False test coverage

Code coverage is a tool used to make sure that the test suite actually tests the entire application. It does this by executing the test suite, and checking which parts of the code get used during the tests. Code that isn’t executed during the test, is marked as uncovered. High test coverage is typically considered a metric of code quality, many projects advertise the level of code coverage, even before explaining the purpose of the project.

High code coverage can be misleading, however. The coverage methodology doesn’t check if the code is actually being tested, it just checks if it is being executed. When a developer writes tests, they are expected to test all of the edge cases, and likely failure modes for the code under test. When a piece of code has some unit tests dedicated to it, and all of the code is being used by that unit test, we should assume that the code is being tested properly.

What does it mean if code has ‘unit tests dedicated to it’? Typically we express relations between code and its tests using file and symbol names. A function named process_foo(bar), may have a test named test_process_foo, and perhaps also test_process_foo_no_bar. These relationships are usually informal, to keep things readable, names may be abbreviated. Also, scenarios involving multiple items may have some group name, that’s only tangentially similar to the units being tested. As a result, there is no way check which test belongs to which piece of code.

False coverage

Consider this example:

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def squared(value):
    return value + value  # incorrect for demonstration purposes

class Square:
    def __init__(self, side):
        if side <= 0:
            raise ValueError('invalid dimension')
        self.side = side

    @property
    def area(self):
        return squared(self.side)

With these tests:

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class TestSquare(unittest.TestCase):
    def test_quare_constructor(self):
        self.assertEqual(2, Square(side=2))
        with self.AssertRaises(ValueError):
            Square(side=0)
        with self.AssertRaises(ValueError):
            Square(side=-1)

    def test_quare_area(self):
        self.assertEqual(4, Square(side=2).area)

This code contains very big bug: the squared function is entirely incorrect. Still, this code has 100% coverage. The developer has foreseen all of the edge cases of the Square class. The real problem is, of course, that the developer failed to write tests for the squared function, and code coverage has failed to recognize that that function was not being tested, even though it was being used.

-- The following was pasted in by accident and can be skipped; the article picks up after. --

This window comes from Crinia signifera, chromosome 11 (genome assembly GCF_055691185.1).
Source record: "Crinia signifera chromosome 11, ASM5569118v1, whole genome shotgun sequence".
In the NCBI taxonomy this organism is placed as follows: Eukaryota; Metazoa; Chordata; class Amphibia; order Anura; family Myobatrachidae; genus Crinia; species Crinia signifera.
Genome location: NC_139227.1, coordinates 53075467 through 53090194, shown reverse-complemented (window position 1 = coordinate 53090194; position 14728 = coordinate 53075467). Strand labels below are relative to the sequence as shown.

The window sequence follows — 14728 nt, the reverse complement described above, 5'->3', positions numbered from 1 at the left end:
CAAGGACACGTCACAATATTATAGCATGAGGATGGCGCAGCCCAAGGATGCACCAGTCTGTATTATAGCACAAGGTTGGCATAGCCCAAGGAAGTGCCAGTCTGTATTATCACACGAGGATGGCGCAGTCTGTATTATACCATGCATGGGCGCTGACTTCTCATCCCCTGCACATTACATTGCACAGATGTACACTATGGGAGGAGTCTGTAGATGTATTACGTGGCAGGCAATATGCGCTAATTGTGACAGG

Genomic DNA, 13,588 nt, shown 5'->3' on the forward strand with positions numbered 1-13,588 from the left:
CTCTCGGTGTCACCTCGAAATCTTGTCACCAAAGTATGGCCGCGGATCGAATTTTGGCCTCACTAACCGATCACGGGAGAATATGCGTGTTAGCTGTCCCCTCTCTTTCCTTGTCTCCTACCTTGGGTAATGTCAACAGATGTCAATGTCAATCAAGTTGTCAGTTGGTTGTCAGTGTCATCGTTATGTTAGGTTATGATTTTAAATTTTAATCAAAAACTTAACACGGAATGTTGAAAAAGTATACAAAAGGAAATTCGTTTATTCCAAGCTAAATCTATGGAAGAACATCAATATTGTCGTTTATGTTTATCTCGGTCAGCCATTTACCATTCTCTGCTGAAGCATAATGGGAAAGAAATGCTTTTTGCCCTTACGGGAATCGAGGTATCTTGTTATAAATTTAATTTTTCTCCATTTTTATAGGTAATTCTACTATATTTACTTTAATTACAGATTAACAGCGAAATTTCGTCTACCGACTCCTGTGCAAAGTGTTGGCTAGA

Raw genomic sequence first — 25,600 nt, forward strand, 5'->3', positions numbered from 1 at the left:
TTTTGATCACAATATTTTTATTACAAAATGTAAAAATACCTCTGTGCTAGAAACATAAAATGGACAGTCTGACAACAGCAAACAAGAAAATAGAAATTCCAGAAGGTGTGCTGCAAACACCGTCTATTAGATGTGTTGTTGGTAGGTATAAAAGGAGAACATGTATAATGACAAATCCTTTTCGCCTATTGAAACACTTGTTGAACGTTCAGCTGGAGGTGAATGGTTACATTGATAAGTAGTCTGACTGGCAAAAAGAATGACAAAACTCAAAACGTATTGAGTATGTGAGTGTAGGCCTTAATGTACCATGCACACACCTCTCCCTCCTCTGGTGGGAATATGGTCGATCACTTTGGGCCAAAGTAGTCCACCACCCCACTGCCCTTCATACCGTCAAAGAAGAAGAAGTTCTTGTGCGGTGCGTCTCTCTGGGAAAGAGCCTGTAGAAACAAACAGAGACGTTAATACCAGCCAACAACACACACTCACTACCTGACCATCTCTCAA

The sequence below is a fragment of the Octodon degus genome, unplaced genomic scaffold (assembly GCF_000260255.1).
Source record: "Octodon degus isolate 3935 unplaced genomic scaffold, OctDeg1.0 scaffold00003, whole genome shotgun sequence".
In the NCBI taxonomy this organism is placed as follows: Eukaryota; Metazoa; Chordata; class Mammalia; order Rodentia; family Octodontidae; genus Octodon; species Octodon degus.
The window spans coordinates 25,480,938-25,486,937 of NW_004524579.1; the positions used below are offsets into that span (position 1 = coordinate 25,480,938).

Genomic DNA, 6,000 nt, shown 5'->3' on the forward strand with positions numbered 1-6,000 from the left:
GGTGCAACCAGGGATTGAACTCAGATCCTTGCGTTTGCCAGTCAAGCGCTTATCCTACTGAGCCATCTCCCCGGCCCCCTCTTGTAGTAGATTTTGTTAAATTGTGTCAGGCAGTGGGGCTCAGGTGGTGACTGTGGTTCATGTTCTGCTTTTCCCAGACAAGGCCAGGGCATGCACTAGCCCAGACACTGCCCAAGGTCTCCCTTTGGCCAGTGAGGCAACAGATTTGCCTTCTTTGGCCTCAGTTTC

Especially utility or library functions are susceptible to this kind of bloated coverage numbers.

Solution 1: cluster your code

When you cluster your code and tests, you can run coverage on smaller clusters of code. On could, for example, test on a per-package basis, and invoke coverage with the --source argument, like this: coverage run --source myapp.foo nosetests tests.myapp.foo. This way, tests from one package, will not be considered valid tests for other packages. This works especially well if you have the habit of centralizing utility functions. The disadvantage is that this complicates the build process.

Solution 2: detailed white list

Package based exclusion is nice and all, but it is rather crude. Ideally, we’d want fine grained control over which tests apply to what code. To do this, we’ll need to tap into the internals of coverage. We can hijack the trace function, and only call it whenever our filter tells us we want this bit of code covered. This is somewhat complicated, so I factored it out into a python package named coverage_filter. It can be found on github and pypi.

The above example would look like this (assuming the Square class is stored in shape.py):

With these tests:

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from coverage_filter import CoverageFilter

from shape import Square

class TestSquare(unittest.TestCase):
    @CoverageFilter('square.py:__init__')
    def test_quare_constructor(self):
        self.assertEqual(2, Square(side=2))
        with self.AssertRaises(ValueError):
            Square(side=0)
        with self.AssertRaises(ValueError):
            Square(side=-1)

    @CoverageFilter('square.py:area')
    def test_quare_area(self):
        self.assertEqual(4, Square(side=2).area)

Running nosetests --with-cover --cover-package shape will result in:

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Name       Stmts   Miss  Cover
------------------------------
shape.py       9      1    89%
----------------------------------------------------------------------
Ran 2 tests in 0.007s

Which clearly show that one line is not covered (that’s the incorrect squared function), and implicitly invites the user to write specialized tests

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